Today I am going to tell you about some of the zip codes I have been lucky enough to call home.
Troy, MI. This is where I lived from birth to age 12. I still have our full address and phone number memorized because in Safety Town we learned that you should always have that information ready for a police officer but never share it with a stranger. I took that stuff seriously. I adore the house I grew up in. We had a good sized yard, a couple big trees to climb, a swing set and a basketball hoop. Plus, that was the kind of neighborhood that was infested with friends. All we had to do was walk out our front door and we could enter into adventure land. We had this huge black porch that was perfect for summer bbq's and picnics. We'd also usually have an inflatable pool in our yard during the summertime. There's a pretty fabulous home video of my brother, probably at age three or four, "accidentally" dropping a golf ball into the pool and then reaching in to get it. When he saw that everyone was watching him and laughing, he went back in- twice, with a sly little smile on his face. That neighborhood was so perfect. I had an amazing childhood and a large part of that is because of that house and the friends on the street. We went outside at breakfast and came back for dinner. We went on bike rides to the school in our neighborhood and played wiffle ball or played on the playground. We picked raspberries on the trail leading out of our neighborhood. It was so perfect.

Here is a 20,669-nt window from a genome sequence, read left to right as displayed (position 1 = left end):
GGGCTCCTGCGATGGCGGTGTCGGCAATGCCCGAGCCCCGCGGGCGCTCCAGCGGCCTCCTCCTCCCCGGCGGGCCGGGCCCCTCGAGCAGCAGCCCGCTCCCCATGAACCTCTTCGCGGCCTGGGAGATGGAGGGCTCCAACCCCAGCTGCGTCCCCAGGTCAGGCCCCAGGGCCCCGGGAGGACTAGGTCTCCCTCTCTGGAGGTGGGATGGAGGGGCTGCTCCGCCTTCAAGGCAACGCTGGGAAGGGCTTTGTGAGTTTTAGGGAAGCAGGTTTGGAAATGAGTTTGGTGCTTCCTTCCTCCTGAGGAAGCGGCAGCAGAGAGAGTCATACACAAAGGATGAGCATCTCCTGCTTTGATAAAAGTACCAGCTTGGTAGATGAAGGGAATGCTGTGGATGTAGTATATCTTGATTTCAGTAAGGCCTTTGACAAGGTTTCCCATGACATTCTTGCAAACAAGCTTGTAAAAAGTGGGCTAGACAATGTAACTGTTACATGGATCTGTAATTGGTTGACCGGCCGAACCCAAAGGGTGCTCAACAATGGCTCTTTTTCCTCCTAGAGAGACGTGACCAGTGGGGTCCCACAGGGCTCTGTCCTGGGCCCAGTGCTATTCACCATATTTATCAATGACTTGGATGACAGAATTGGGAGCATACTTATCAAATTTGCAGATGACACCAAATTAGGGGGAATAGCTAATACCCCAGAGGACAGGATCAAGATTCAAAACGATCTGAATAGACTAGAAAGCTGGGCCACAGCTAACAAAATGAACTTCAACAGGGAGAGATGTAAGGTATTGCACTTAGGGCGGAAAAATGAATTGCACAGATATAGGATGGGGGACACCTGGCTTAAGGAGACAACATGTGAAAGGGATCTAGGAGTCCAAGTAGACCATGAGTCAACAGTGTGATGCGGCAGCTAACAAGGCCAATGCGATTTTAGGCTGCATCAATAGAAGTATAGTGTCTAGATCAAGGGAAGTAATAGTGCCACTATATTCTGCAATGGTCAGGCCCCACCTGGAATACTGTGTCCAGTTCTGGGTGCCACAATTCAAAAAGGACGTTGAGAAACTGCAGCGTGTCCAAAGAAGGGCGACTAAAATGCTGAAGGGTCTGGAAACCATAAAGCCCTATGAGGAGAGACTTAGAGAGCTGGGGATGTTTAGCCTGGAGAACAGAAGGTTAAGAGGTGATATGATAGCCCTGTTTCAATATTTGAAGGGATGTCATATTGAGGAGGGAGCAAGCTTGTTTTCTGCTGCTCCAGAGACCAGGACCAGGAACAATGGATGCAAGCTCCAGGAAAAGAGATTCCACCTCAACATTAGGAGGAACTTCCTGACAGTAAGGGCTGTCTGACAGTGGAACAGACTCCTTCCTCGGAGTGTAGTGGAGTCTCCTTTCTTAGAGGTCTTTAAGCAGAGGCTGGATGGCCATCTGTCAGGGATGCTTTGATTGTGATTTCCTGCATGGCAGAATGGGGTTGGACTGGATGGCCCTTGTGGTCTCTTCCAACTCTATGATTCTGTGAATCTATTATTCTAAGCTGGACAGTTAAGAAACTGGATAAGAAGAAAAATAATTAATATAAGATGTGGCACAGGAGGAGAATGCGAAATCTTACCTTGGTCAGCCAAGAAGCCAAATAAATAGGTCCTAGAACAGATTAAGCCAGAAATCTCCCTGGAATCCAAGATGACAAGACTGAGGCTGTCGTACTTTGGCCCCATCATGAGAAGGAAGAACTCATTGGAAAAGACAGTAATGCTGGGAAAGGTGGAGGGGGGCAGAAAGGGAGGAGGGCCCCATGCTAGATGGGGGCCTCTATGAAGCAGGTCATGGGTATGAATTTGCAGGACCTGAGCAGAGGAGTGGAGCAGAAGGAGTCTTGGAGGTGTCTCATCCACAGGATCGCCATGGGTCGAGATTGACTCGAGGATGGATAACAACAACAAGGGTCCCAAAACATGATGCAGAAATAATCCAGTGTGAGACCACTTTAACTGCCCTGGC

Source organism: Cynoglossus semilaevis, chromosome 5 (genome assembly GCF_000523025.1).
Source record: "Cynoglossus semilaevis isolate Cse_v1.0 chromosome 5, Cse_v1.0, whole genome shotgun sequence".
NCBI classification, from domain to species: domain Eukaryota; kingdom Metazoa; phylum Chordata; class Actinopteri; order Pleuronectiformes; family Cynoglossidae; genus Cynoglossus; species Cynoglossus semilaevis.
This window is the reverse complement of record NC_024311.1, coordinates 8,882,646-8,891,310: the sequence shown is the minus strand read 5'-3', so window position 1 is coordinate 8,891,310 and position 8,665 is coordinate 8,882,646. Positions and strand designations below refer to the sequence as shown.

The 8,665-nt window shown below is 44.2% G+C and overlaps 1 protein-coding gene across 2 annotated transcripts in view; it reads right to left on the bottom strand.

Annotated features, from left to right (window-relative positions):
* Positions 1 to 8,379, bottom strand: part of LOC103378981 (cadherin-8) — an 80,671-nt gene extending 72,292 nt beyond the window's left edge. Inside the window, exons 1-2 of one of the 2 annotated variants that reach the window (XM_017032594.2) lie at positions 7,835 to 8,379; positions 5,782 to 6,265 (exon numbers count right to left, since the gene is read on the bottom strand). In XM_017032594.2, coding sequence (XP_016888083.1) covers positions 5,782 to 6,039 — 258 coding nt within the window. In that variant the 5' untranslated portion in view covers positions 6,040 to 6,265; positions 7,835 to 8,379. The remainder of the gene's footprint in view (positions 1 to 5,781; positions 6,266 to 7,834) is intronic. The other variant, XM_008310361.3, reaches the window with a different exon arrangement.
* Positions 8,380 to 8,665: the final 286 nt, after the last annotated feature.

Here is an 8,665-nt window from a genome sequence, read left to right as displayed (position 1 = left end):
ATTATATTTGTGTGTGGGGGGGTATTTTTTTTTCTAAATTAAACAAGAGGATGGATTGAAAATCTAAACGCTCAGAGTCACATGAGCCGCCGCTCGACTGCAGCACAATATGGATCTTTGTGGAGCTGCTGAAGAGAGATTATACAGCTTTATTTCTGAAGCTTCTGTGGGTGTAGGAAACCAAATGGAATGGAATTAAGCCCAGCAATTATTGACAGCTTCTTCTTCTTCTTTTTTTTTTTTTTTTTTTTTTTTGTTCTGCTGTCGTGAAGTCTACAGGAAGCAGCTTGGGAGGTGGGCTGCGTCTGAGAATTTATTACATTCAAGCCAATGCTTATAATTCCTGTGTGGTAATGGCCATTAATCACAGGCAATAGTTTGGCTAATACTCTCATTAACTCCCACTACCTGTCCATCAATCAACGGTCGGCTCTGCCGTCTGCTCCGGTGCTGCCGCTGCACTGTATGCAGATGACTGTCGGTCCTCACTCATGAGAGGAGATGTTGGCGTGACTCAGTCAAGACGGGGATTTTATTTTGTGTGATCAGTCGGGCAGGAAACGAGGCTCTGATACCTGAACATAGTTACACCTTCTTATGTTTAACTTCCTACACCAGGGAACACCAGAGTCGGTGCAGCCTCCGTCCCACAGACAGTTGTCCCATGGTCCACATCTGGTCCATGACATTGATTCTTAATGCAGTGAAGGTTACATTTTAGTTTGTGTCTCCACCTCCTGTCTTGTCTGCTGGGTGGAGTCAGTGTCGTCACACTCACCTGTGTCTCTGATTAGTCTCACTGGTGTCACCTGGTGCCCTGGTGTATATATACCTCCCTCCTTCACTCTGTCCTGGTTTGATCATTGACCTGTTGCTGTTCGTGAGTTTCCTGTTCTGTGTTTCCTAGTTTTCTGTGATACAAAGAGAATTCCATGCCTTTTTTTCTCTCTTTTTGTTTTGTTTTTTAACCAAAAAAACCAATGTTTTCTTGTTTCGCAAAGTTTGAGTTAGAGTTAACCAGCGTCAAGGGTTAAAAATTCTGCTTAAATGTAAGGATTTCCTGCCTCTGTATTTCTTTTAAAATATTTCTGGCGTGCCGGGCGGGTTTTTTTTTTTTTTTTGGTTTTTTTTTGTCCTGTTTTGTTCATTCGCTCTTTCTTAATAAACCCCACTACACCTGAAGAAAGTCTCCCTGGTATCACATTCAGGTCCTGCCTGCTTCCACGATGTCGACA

I was actually just in that neighborhood this past Saturday. My sister, her husband and my little nephew live there now. My dad and I took Clancy, their dog, and Ryan, my nephew on a walk. It was so fun to take a little stroll down memory lane. I could almost see us, our pack, running from house to house.
On that walk I told my dad "we were really lucky to have this place as kids". Because we were. I tend to forget that not everyone has that. Honestly I would give anything to go back to being my 8 year old self, riding my bike to chase down the ice cream truck.